Smaller fires have become difficult to tolerate since new homes are built closer and closer to forests due to population growth. Meanwhile, people are now more alert to wildfires and put out even small fires that could remove twigs, thereby making mountains easily flammable.
II. Climate change
Concerns persist that natural disasters—such as the massive fires in Australia, Brazil, and the U.S. and the massive flood damage in China, Korea, and other parts of Asia—will worsen as their cause lies in climate change.
Human-induced climate change appears to be the undeniable root cause of these natural disasters, given that large wildfires and typhoons have occurred not only in the U.S. but also in Australia and Brazil in recent years. Recurring droughts, dry air, and insufficient rainfall are gradually weakening forests’ ability to withstand fire.
In fact, absolute humidity (i.e., water vapor in the air) increases 7% for every 1°C that the Earth’s temperature rises, including an increased possibility of flooding. The rise in temperature is also directly related to various natural disasters such as drought and heat waves as the impacted area becomes much drier due to high air pressure.
Massive flood damage is also evidence of climate change. In 2020, heavy rain and floods from June to August have left 70 million people homeless and cost about 37 trillion won in economic damage. In Korea, the 54-day rainy season caused human and physical damages.
For the first time since 1973, when Korea began national weather surveys, the average temperature in July was lower than the average temperature in June. Jet streams are blamed for causing both this reversal and the long rainy season. These winds from 10,000 meters above ground are generated near 50 degrees north latitude, preventing cold air from coming down from the North Pole and meeting with the hot air of the South Pole.
However, due to abnormally high temperatures in the North Pole, a large mass of air pushed the jet streams south. This created a stagnant front where the high-altitude cold air met the North Pacific High and caused extreme rainfall in the Korean Peninsula.
Some scientists predict that the power of jet streams will be further weakened as Arctic temperatures rise faster than in other parts of the Earth, intensifying abnormal climate phenomena. The project that changes in jet streams and consequent atmospheric congestion will be at the center of extreme weather events in the mid-latitudes over the next few decades.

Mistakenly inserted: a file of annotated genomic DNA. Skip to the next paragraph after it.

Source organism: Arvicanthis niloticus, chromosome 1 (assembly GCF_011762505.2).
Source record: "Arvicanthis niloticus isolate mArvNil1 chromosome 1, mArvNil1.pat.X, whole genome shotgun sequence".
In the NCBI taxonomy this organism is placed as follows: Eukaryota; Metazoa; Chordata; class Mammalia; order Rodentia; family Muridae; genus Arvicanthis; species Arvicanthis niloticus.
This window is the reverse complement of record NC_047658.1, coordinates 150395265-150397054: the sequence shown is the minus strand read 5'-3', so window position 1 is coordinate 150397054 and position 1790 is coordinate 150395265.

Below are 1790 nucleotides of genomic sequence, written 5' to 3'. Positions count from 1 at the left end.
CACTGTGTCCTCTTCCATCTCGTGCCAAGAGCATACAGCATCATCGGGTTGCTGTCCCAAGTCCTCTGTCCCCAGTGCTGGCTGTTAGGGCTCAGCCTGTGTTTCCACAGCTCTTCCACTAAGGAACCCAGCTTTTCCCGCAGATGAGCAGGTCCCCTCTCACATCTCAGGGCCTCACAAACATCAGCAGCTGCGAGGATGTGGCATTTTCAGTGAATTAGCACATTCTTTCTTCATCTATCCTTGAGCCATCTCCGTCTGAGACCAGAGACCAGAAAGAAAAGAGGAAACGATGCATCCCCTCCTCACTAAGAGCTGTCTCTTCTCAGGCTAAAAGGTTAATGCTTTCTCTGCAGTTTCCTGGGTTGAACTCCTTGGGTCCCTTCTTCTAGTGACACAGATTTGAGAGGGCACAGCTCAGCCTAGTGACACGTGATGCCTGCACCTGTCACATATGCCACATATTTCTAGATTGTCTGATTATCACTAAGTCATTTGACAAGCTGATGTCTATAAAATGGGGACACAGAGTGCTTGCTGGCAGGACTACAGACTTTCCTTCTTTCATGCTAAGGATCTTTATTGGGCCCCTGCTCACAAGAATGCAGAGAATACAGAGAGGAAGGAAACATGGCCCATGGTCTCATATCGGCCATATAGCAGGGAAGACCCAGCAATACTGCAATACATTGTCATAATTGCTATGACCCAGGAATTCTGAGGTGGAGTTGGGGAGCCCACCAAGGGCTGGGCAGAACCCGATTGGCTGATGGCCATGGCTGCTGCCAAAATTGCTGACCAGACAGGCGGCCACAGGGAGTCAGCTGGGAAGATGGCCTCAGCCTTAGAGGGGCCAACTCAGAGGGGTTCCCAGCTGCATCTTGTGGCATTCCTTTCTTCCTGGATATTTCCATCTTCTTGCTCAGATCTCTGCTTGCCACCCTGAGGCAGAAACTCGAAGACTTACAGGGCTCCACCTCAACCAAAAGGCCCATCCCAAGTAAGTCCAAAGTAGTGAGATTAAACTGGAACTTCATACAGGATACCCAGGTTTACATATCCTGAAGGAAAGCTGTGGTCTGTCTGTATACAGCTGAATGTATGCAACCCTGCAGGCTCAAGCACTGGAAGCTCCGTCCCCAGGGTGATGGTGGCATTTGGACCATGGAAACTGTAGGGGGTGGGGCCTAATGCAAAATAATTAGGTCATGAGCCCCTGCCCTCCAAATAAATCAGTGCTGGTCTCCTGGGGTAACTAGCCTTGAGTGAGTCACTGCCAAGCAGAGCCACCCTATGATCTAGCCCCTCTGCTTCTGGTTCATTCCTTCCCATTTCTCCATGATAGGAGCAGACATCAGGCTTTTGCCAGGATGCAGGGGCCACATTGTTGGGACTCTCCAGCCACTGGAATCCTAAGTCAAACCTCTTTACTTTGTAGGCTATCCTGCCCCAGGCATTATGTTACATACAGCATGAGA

Australia, which suffered from severe wildfires from October 2019 to February 2020, is expecting a gloomy forecast  of similar or worse fires in the coming years. The main cause of wildfires in Australia is climate change caused by increased greenhouse gas emissions, and the government has allocated 45 million Australian dollars to prepare for the next set of fires.
Governments and companies are trying to make significant changes despite the failure of the Paris Climate Agreement following U.S. withdrawal.
International response to climate change has been stalled by President Trump leaving the Paris Climate Agreement in 2019 with the claim that it undermines U.S. national interests. Nonetheless, leaders and businesses across many countries are pushing for real change.
The EU decided to spend 550 billion euros on solving climate change, supporting low carbon transformation of green industries and businesses through EU investment banks. Air France received 7 billion euros in funding after promising to cut carbon emissions by more than 50% by 2024. Battery companies throughout Europe and around the world are being funded to expand their factories.
Over 200 companies around the world are participating in a project called RE100, which aims to convert all power into 100% renewable energy. Apple already accomplished RE100 in 2016 and has set the challenging goal of achieving carbon neutrality in 2030. Apple recruited other companies in its product manufacturing value chain (e.g., Foxconn, TSMC, and SK Hynix) in zero carbon emissions.